Booming BMW 3-Series sales are partially to thank for BMW’s 12.8% year-over-year rise in June 2011. U.S. luxury car buyers bought more X3s and 5-Series’ BMWs than they had in June 2010, as well, but 3-Series sales shot up by 1960 units. Had sales remained level the 3-Series would still have been America’s best-selling luxury vehicle in June, as the Lexus RX slid 34.1% from 7796.
With the RX’s plunge in volume, and its subsequent fall from second spot in May to third spot in June, the Mercedes-Benz E-Class took over the number two position on 19.2% gains. Year-to-date, the E-Class is America’s third-favourite luxury vehicle.
In addition to selling America’s most popular premium brand vehicle, BMW’s 5-Series was ranked fifth, the X5 slotted into 11th, and the X3 posted a 230% improvement to remain steady at 16th. The BMW you won’t see here is the 7-Series, sales of which fell 68.4% to 542. In June 2010, BMW sold more than 1700 of them. But you won’t see any of the 7-Series’ direct competitors here, either. Americans buy premium vehicles, for sure, but they prefer the less expensive, smaller machines… or SUVs.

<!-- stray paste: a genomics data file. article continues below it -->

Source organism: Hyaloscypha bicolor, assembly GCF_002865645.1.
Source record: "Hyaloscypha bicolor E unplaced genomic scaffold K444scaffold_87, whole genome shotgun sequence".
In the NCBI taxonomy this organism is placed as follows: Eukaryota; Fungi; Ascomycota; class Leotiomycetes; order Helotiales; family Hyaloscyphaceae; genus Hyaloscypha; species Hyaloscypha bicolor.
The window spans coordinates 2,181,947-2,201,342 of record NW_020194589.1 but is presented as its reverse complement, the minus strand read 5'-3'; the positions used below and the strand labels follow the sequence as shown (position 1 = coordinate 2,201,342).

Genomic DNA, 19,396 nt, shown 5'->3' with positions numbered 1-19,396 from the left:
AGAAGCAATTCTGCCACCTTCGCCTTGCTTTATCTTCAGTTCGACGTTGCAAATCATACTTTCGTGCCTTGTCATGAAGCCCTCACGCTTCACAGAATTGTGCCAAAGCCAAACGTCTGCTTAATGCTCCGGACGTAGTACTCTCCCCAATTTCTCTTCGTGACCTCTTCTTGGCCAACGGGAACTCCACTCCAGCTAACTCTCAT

Take the Volvo S60 as an example. A year ago, Volvo USA sold fewer than 5000 vehicles. Not a single one of those 5000 vehicles was the S60. Now, even as the S40, V50, and V70 tail off and the S80 disappoints, a new generation of S60 was Volvo’s best seller in June with 2430 sales. The 2012 S60 has a pleasant starting price under $31,000. That 7-Series, a car that BMW would be surprised to sell 2430 of in one month, has a base price of $71,000. That price difference goes a long way to explaining why you rarely see cars like the 7-Series or Benz S-Class in this post.
America’s 30 best-selling luxury vehicles from June 2011 are in the table below. Two are Swedish, twelve wear German badges, seven are Japanese, seven are American – including the Chevrolet Corvette – and the remaining two are split between Korea and Great Britain.